When you look at the composition of the electorate, clearly we are losing important segments of that electorate. And what we have to do is to appeal to those people not as identity groups, but understanding that if you get the identity issues out of the way, then you can appeal to Americans on the broader issues that all Americans share concerns for.
Alex Knepper (a libertarian Republican) agrees and elaborates:
That’s exactly right. The social issues serve as a barrier to persuasion. New voters — young people, immigrants — tend to identify with one of the parties on a ‘big picture’ basis — not by going down a checklist of issues and comparing the party platforms. The social issues are not only the easiest for the uninitiated to understand, but they have the most emotional impact. It’s one thing to argue over the merits of adjusting the capital gains tax rate — most people will submit that it’s an issue about which reasonable people can civilly disagree. But when Hispanics hear that the Republican presidential nominee has openly advocated making life so miserable for illegal immigrants that they won’t even want to live here anymore (that’s what “self-deportation” means, people), then an enormous wall has been created. When you’ve lost the trust of a minority group, they won’t listen to a word you have to say about Medicare, tax reform, or deficit-reduction. There’s nothing inherent about brown skin that makes a person hostile toward capitalism. But if people with brown skin think that the party of the free market hates them, then they’ll run into the arms of the party of statism. And why not? People need to feel assured that you view them with dignity and respect, not with contempt and loathing. There’s nothing that should be surprising about that.I think a lot of people go along with Democratic economic policies largely because they've already decided to be Democrats based on social issues. As Knepper points out, social issues are relatively easy to have clear, unwavering views about. Given the choice between memorizing and repeating a few slogans to sum up the mainstream Democratic positions on economic issues, or reaching your own conclusions on those issues by soberly weighing the smartest arguments on all sides, many people just don't have time for the latter, no matter how much more intellectually honest it would be.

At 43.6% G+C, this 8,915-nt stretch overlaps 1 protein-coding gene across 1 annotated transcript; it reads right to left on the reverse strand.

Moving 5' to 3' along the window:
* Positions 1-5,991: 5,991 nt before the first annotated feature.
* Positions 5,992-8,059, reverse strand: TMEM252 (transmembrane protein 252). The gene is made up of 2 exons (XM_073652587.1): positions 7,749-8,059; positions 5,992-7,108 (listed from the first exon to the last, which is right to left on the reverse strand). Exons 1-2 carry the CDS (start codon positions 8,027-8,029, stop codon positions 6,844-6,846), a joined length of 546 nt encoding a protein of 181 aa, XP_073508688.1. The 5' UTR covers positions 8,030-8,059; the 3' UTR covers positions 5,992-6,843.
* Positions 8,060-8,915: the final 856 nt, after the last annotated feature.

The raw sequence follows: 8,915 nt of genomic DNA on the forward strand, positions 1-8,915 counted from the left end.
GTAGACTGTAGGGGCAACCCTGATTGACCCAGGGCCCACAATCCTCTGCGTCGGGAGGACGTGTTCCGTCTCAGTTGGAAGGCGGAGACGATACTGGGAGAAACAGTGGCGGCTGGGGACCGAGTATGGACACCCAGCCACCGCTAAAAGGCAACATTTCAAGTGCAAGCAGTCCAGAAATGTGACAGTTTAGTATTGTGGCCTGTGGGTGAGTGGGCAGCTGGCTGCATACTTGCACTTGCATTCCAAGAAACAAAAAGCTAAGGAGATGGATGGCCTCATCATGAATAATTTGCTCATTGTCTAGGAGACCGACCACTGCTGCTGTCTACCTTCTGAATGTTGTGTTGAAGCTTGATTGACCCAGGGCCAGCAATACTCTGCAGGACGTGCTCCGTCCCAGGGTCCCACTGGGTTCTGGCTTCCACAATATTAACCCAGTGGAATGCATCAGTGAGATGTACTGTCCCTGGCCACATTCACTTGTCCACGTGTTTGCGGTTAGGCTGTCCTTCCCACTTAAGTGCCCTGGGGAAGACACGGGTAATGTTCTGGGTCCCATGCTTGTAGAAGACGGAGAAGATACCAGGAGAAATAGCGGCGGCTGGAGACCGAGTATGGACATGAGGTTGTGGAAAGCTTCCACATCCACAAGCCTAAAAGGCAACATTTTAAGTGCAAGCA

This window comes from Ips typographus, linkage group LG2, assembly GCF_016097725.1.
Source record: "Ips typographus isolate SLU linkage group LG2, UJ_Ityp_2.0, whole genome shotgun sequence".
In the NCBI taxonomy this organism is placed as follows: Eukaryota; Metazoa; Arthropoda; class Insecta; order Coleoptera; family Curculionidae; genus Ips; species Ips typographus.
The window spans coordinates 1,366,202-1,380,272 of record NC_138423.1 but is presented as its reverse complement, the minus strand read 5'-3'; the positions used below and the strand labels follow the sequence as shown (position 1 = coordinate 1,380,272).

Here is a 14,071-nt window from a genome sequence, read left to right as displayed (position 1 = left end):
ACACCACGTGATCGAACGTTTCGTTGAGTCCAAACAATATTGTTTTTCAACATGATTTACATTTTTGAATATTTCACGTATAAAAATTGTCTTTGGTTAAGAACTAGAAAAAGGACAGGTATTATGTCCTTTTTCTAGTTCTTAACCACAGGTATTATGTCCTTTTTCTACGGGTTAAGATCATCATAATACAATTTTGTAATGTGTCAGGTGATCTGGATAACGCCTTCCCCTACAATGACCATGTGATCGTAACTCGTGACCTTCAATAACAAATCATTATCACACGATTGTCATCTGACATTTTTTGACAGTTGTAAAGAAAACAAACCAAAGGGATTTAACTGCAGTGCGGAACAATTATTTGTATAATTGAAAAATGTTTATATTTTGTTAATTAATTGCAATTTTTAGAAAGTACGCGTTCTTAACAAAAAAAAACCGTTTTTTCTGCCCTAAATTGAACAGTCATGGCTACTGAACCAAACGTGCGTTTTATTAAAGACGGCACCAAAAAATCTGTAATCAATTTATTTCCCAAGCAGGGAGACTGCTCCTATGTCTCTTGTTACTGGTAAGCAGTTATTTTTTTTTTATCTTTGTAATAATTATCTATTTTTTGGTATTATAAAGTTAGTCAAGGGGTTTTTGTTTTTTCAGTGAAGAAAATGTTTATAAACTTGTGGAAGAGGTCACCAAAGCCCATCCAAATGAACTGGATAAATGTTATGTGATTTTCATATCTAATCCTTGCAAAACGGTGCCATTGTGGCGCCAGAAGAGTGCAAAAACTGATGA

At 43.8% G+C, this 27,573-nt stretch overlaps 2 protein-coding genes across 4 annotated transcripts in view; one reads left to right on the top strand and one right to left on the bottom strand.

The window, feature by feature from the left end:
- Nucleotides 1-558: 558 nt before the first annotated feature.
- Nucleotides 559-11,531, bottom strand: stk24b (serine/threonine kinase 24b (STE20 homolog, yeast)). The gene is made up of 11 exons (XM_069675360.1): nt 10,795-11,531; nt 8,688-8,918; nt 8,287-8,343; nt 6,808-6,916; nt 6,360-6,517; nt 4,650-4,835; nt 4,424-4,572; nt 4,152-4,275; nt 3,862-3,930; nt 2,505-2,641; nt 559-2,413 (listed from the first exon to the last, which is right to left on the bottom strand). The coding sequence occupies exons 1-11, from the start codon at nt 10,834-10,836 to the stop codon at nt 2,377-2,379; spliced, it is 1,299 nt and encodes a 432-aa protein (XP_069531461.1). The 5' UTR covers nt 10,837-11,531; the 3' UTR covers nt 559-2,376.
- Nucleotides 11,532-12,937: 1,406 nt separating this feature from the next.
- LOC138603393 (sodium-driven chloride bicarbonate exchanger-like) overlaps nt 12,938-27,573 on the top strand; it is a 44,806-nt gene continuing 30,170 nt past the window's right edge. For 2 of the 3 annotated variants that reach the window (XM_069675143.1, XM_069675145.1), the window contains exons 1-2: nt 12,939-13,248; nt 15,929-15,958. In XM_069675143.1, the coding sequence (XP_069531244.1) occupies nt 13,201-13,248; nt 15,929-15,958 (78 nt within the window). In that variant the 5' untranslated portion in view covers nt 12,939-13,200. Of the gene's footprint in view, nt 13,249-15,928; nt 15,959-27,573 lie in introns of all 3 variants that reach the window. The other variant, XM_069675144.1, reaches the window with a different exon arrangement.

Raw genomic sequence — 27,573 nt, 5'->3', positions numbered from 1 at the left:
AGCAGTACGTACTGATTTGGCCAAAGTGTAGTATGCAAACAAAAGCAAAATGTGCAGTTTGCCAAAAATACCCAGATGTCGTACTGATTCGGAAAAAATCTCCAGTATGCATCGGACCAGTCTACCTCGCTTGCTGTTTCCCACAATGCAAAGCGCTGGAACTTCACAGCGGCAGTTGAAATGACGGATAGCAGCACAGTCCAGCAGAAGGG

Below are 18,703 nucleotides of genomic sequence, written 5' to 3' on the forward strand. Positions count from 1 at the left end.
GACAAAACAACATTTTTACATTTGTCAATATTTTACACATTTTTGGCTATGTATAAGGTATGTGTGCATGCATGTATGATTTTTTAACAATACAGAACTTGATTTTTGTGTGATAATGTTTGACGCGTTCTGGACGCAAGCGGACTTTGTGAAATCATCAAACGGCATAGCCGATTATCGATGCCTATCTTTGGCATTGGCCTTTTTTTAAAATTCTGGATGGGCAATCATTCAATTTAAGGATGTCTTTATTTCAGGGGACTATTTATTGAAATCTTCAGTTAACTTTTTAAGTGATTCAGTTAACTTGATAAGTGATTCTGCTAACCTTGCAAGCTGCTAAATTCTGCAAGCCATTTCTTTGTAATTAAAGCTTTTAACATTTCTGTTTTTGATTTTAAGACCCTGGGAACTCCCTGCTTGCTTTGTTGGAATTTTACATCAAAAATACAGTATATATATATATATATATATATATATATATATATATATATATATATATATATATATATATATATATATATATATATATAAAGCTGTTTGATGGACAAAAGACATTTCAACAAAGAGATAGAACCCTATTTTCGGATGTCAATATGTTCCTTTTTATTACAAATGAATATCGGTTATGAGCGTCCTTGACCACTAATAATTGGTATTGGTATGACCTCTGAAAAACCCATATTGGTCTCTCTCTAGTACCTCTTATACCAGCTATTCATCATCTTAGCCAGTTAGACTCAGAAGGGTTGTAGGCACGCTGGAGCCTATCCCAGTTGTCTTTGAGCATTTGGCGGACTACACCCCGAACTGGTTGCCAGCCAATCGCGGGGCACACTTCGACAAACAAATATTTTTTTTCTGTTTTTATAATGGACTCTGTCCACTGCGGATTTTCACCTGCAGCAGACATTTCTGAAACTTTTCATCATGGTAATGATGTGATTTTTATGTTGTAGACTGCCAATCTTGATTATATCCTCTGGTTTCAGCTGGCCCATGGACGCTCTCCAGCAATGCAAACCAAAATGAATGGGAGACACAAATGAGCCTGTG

We don’t need to win the Hispanic vote — we just need to increase our share back to levels more like George W. Bush’s. Changing our policies and tone toward immigration issues is only a first step to achieving that — not only because it is practical, but because it is the right thing to do. Once that issue is out of the way, then we can go about the vital task of reaching out to Hispanic voters on the basis of the timeless American values of upward mobility, economic freedom, and individual liberty.
Yet people would rather feel a sense of clarity than uncertainty on the major issues of the day. So, when they don't have time to master those issues, they develop shortcuts, like saying their side cares, and the other side doesn't care — or, only cares about the wrong people. That approach is simplistic but powerful enough to be able to explain almost any political divide. Given that Republicans are the party of social and economic conservatism, and that their social conservatism is blatantly uncaring, socially liberal voters have a readily available shortcut for taking a stand on Republican economic policies: just as Republicans' social policies show that they don't care about women, blacks, gays, immigrants, etc., their economic policies show that they don't care about the middle class (or the poor), and that they only care about the rich (or corporations).
It's not just that many voters are socially liberal and prioritize social issues, causing Republicans to lose a portion of the electorate every Election Day based on those issues. Of course, that's true, but Republicans have a broader problem: their positions on social issues are turning off many voters from the very idea of agreeing with them on any issue. Conservatives like to bring up "the law of unintended consequences." Well, how many professional Republicans are willing to face the fact that their party's retrograde positions on social issues have been inadvertently holding economic conservatism hostage?